Yet there are roots on the Jewish Christian tradition also.  The commemoration of the dead dates back to the Jewish practice of praying for the dead.  The practice of praying and sacrifice for the dead goes back to the Jewish custom of sacrifice for the dead.  We find an explicit Old Testament description and exhortation of prayer and sacrifice for the dead in 2 Maccabees 12:39- 45. [2] Moreover, all the Church Fathers testify to the practice of praying for the dead in the Eucharistic liturgy.  Praying for the dead is an example of one of the most ancient Christian customs – older than Christmas, older than church buildings even!  This practice is evidenced in the New Testament by Paul's prayer for Onesiphorus in 2 Tim 1:16-18.[3]  For the earliest, post-biblical examples of prayer for the dead, see the Acts of Paul and Thecla, the Passio of Perpetua and Felicity, the Crown (3:3) and Monogamy (10) by Tertullian, Cyprian's 51st epistle, and Cyril of Jerusalem's Catechetical Lectures (23, 5, 9).

In the early days of the Church, the names of the faithful departed were posted in Church so that the community would remember them in prayer.  St. Augustine in his “Confessions” recounts the story of St. Monica where St Monica asked St Augustine to remember her at the altar when he came to pray.

One thing only I ask you, that you remember me at the altar of the Lord wherever you may be.”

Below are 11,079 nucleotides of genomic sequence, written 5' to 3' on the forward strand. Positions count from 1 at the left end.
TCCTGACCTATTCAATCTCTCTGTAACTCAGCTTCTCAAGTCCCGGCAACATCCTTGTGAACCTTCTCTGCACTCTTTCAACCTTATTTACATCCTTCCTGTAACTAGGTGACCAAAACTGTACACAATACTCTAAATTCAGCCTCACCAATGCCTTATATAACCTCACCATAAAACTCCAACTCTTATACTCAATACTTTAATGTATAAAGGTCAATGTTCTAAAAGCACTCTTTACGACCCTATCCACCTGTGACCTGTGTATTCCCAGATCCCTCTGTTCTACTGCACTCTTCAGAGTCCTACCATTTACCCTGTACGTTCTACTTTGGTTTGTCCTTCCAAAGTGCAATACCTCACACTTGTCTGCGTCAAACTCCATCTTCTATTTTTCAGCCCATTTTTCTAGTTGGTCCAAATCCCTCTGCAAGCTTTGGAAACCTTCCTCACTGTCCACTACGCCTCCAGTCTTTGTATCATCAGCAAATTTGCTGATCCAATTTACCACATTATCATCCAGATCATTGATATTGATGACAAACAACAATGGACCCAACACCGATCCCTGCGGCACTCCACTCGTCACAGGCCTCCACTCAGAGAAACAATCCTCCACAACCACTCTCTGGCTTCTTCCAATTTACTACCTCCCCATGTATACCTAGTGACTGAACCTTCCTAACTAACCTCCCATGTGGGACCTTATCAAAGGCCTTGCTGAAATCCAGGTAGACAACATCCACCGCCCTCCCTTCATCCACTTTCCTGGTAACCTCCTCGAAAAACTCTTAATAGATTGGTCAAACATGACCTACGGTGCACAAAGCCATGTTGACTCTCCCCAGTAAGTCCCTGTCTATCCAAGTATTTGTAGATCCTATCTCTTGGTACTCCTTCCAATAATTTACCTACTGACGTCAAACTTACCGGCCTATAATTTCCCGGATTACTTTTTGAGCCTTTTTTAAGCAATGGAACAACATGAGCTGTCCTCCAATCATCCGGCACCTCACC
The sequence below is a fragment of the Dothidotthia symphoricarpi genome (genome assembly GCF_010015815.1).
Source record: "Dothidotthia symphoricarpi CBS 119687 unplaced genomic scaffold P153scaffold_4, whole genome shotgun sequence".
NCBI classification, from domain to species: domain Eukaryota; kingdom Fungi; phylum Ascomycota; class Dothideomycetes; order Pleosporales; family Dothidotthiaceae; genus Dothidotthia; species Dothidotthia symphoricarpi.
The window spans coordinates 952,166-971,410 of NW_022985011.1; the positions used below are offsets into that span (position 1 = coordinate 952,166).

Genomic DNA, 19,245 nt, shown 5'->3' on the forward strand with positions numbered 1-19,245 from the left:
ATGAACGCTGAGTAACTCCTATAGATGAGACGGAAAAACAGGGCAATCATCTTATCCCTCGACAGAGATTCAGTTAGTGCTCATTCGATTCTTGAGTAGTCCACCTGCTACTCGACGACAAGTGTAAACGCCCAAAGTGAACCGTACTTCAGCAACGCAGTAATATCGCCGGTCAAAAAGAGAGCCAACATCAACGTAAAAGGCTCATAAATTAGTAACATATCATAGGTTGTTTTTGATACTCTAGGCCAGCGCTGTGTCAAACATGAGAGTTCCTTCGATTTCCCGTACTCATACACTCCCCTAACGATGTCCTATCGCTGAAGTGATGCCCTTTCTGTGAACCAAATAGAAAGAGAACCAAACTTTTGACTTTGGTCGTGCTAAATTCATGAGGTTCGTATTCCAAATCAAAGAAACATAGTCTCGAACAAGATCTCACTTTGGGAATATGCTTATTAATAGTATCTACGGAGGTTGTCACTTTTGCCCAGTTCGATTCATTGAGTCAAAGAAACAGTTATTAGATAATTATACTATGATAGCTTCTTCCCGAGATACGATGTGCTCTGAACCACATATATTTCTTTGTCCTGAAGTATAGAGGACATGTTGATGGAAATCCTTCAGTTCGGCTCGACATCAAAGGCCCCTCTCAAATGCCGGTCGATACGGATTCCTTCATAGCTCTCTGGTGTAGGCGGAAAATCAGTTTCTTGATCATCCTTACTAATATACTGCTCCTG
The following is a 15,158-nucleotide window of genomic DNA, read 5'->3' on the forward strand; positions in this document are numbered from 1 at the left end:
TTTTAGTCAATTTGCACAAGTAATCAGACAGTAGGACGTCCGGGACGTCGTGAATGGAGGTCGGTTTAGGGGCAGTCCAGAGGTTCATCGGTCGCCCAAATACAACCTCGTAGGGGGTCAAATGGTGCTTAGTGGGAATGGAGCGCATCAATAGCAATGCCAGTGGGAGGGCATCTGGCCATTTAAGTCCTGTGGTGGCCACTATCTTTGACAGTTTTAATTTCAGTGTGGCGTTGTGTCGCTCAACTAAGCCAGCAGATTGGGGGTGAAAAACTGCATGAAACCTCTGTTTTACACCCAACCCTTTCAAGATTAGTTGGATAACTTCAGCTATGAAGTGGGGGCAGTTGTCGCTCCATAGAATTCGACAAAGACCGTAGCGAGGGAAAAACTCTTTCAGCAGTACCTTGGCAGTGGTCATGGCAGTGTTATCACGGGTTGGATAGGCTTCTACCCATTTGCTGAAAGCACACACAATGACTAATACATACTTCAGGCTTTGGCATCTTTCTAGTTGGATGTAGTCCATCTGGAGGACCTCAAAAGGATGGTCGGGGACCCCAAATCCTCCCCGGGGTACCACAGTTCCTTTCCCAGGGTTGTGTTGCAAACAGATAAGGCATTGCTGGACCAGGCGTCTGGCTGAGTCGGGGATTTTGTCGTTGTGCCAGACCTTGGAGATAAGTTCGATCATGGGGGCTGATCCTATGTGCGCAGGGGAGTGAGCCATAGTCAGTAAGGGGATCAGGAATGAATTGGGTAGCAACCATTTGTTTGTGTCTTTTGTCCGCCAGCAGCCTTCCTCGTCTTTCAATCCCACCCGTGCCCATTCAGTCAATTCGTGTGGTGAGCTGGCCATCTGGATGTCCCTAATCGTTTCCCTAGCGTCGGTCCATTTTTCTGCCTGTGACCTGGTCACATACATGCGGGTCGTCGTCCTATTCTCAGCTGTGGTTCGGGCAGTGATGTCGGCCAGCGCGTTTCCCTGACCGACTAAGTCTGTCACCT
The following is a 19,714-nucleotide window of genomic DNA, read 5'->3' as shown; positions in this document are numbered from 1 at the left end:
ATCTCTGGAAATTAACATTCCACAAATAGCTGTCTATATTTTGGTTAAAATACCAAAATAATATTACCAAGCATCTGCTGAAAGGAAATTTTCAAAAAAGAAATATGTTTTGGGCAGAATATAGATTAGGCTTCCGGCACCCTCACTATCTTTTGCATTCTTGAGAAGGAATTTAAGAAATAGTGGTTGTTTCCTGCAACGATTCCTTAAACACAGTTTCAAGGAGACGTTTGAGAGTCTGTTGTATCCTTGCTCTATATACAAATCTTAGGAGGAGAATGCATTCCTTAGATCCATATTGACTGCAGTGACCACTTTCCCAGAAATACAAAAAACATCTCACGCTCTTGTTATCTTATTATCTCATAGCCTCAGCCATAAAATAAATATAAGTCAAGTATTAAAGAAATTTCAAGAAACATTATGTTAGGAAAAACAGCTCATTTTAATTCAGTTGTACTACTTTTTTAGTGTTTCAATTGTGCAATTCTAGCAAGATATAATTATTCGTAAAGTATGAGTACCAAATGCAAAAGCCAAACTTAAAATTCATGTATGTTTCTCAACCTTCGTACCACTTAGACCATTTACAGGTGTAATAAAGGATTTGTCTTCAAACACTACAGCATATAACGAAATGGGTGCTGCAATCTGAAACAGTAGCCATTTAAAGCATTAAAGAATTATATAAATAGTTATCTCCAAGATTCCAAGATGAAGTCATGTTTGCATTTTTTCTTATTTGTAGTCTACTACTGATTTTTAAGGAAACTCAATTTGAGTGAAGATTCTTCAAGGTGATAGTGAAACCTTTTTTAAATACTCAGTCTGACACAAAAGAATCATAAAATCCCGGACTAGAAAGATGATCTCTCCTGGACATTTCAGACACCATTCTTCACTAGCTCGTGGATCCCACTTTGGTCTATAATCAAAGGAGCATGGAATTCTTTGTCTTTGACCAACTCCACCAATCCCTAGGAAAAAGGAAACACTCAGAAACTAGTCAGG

In the 6th century, the Benedictine monasteries held a solemn commemoration of deceased members at Whitsuntide, the days following Pentecost.  We find an account of its origins in the writings of Saint Peter Damian, who records the following story.  In the 900s, there was a French pilgrim returning from the Holy Land who was shipwrecked on an island with a cave from which belched heat and gas (maybe a volcano of some sort). This pilgrim met a Christian hermit who lived near this cave. The hermit explained that he could sometimes overhear demons in the cave complaining about all the souls that are released from purgatory through the prayers and sacrifices of the monks in Cluny, France.  When the French pilgrim returned to France, he visited the monastery of Cluny and recounted the hermit’s story to the abbot of the monastery, then Abbot Odilo.  The pilgrim testified to the great number of souls delivered from purgatory through the humble prayers of the Cluniac monks.  Odilo (who died in 1048) was deeply moved by this and redoubled the monks’ efforts in assisting the souls in purgatory.  Thus, he dedicated the day after All Saints Day to all the souls still in purgatory.  St. Odilo, decreed that in all of the Cluniac monasteries, special prayers be offered and the Office of the Dead sung for all of the souls in Purgatory.  On November 1, after Vespers, “the bell should be tolled and afterward the Office of the Dead be recited”; on the next day all priests had to say Mass for the repose of the souls in purgatory.  Soon, the practice spread to the rest of France and the Benedictines and Carthusians adopted that same devotion, and then the universal Church so that November 2nd became All Souls Day for all the Church.  Pope Sylvester II (d. 1003) approved and recommended it.  It was some time, though, before the secular clergy introduced it in the various dioceses.  From the eleventh to the fourteenth centuries it gradually spread in France, Germany, England, and Spain, until finally, in the fourteenth century, Rome placed the day of the commemoration of all the faithful departed in the official books of the Western Church for November 2 (or November 3 now if the second falls on a Sunday).